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|Title:||Constraints on the evolution of attractive traits: Natural selection, sexual selection and quantitative genetics in the zebra finch|
|Author(s):||Price, Donald Kevin|
|Doctoral Committee Chair(s):||Burley, Nancy|
|Department / Program:||Biology|
|Degree Granting Institution:||University of Illinois at Urbana-Champaign|
|Abstract:||I investigated the causes and consequences of bill color (an attractive male trait) variation in zebra finches (Taeniopygia guttata). The primary objective of my research was to test several predictions of the good-genes and runaway sexual selection hypotheses. In a 19 month breeding experiment, I found that redder billed males have more offspring that survive to independence due to their high reproductive rate. In contrast, redder billed females had few offspring that survived to independence due to their low reproductive rate and survival. I also demonstrated that there was no correlation between male or female bill color and nestling weight or condition. These results indicate that redder bill color is advantageous to males but detrimental to females. In this same experiment, I also demonstrated that bill color is heritable and there is a high genetic correlation between the sexes. In addition, nestling or current condition did not affect offspring bill color at 120 days (adult age). These results indicate that females mated to redder billed males will produce male and female offspring with red bills but their survival and condition will be unaffected. I also showed that redder billed males and their mates spend less time in parental care and defensive activities primarily during the nestling stage. The reduced care provided by redder billed males may represent a cost to females mating with redder billed males. However, there is no indication that fewer offspring are produced due to the reduced time spent at the nest by the parents. Finally, I examined the genetic and environmental causes of bill color variation in a cross-fostering experiment. This experiment demonstrated that bill color is condition-dependent early in development but when the birds reach adult age (120 days) their bill color is heritable and no longer condition-dependent.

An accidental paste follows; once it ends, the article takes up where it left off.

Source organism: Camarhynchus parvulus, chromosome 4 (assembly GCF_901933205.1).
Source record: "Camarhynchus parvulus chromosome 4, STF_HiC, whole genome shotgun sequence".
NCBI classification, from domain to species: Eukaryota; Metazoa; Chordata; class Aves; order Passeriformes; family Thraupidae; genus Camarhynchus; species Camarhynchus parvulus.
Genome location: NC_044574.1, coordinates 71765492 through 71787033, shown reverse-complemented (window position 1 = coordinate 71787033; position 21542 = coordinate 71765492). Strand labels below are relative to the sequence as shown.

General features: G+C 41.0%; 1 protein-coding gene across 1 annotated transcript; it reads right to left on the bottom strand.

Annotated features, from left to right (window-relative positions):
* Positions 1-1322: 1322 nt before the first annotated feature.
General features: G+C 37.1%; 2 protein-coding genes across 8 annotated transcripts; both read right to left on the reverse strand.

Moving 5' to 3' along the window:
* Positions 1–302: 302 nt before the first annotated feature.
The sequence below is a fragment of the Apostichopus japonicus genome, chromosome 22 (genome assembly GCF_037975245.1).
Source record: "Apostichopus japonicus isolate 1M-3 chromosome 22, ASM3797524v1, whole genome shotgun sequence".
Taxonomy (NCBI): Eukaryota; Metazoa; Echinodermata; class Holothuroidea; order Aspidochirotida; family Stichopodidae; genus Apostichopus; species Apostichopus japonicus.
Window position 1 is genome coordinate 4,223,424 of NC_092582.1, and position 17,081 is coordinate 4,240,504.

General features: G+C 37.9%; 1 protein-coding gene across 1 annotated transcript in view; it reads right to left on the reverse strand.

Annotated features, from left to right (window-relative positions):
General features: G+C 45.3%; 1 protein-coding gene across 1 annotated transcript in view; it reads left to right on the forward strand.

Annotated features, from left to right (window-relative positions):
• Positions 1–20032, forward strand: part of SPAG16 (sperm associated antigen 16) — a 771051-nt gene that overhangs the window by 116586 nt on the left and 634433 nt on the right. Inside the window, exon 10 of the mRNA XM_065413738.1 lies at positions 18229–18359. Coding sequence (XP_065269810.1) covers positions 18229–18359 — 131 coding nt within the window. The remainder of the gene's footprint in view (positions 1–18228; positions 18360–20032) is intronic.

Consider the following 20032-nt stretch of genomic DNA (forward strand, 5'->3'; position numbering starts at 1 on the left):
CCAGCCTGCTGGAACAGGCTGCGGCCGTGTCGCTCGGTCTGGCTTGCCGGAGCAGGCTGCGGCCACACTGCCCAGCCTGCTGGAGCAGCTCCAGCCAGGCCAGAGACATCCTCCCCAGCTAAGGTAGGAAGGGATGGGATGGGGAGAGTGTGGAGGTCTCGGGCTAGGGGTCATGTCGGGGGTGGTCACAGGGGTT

These results indicate that redder bill color in zebra finches is beneficial to males but detrimental to females. The genetic correlation between the sexes constrains males and females from evolving to their sex-specific optima as predicted by the runaway sexual selection hypotheses.
|Rights Information:||Copyright 1991 Price, Donald Kevin|
|Date Available in IDEALS:||2011-05-07|
|Identifier in Online Catalog:||AAI9124470|